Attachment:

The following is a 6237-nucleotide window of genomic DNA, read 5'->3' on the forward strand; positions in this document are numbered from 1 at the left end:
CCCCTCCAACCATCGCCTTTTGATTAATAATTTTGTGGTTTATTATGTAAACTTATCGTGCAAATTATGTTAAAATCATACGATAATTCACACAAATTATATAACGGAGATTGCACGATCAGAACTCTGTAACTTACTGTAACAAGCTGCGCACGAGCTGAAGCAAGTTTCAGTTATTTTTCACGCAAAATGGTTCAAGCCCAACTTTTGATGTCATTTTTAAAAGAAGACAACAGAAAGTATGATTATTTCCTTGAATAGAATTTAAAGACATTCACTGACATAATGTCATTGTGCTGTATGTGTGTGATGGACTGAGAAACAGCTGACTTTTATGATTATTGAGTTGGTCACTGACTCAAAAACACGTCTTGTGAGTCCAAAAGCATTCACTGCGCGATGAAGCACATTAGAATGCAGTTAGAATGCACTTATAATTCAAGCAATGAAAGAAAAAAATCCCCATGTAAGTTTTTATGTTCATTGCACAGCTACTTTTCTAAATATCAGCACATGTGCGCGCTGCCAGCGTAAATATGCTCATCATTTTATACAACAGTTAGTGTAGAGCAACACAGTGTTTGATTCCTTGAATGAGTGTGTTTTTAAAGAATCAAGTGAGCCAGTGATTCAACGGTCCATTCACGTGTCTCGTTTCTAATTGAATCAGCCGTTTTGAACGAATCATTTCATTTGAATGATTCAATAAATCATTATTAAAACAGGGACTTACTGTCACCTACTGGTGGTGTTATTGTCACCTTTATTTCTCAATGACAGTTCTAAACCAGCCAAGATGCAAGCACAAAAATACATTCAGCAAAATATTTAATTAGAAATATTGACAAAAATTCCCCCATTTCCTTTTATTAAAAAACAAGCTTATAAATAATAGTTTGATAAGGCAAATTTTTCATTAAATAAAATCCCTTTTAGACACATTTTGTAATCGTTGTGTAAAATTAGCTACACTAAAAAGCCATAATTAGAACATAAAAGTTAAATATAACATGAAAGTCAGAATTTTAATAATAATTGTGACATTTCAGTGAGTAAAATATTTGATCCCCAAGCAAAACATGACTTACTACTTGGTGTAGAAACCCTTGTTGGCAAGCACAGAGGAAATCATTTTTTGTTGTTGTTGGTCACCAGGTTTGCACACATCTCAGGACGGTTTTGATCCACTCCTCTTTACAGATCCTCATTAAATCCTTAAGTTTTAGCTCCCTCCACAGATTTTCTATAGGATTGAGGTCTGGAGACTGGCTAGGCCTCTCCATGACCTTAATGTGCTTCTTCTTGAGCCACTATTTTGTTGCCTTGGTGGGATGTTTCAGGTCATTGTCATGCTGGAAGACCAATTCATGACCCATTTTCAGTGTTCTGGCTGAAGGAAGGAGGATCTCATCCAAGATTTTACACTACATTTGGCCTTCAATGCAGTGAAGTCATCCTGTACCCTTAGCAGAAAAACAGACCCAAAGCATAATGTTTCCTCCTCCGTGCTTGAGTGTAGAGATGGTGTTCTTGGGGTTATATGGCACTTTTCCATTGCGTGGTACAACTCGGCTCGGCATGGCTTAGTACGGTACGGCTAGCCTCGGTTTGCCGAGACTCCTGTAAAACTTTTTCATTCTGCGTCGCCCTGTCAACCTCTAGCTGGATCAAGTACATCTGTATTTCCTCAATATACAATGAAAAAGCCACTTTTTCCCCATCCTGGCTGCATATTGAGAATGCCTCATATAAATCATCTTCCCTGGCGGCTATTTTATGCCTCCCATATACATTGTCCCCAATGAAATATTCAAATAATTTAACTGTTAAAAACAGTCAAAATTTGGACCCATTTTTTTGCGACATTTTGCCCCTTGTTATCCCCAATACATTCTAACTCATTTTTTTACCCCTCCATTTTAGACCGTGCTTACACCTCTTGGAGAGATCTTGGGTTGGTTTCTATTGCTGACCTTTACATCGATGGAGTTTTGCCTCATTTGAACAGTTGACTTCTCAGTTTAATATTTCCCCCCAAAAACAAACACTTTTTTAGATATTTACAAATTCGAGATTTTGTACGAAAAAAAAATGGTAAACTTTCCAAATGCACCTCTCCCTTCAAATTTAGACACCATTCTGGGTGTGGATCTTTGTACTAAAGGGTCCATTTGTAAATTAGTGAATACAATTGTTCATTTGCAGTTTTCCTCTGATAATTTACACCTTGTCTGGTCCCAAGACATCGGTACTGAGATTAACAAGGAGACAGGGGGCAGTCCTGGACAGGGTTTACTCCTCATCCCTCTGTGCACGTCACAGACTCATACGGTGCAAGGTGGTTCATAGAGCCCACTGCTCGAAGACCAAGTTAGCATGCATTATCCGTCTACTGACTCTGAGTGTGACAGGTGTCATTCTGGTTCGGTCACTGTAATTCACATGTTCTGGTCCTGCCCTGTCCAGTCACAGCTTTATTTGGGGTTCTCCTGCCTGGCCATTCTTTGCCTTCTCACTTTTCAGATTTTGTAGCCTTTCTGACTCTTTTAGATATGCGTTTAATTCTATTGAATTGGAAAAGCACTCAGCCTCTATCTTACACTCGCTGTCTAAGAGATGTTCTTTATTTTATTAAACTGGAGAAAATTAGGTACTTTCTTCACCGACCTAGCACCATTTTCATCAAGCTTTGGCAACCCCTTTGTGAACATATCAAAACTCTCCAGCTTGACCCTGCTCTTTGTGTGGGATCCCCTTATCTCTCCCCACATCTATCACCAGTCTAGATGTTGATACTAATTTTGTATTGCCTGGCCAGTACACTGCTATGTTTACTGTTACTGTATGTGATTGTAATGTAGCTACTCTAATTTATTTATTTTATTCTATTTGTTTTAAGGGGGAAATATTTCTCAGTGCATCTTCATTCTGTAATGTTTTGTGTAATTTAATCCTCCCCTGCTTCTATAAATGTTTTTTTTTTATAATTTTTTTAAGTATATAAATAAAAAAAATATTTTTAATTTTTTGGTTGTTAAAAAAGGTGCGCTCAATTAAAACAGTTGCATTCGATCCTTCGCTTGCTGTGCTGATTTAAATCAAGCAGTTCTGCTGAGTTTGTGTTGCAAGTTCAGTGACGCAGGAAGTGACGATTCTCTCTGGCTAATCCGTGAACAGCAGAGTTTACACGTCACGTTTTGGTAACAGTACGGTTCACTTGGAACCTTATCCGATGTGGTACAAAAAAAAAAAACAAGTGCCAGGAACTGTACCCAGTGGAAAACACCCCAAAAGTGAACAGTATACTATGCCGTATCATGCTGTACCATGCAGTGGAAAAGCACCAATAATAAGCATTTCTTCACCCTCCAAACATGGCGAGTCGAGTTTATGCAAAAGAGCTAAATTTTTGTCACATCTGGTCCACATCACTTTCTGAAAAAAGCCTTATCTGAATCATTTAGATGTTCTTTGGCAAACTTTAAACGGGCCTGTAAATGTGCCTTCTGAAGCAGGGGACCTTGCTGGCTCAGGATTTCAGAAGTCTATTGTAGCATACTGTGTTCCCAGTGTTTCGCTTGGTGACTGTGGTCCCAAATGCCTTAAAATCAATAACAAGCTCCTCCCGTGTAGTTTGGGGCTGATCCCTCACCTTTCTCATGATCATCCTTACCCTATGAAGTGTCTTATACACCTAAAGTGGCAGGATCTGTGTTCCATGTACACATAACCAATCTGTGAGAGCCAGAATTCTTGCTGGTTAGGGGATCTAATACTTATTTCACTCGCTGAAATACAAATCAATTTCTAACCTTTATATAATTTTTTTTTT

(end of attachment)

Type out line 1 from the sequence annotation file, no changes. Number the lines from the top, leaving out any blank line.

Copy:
The following is a 6237-nucleotide window of genomic DNA, read 5'->3' on the forward strand; positions in this document are numbered from 1 at the left end: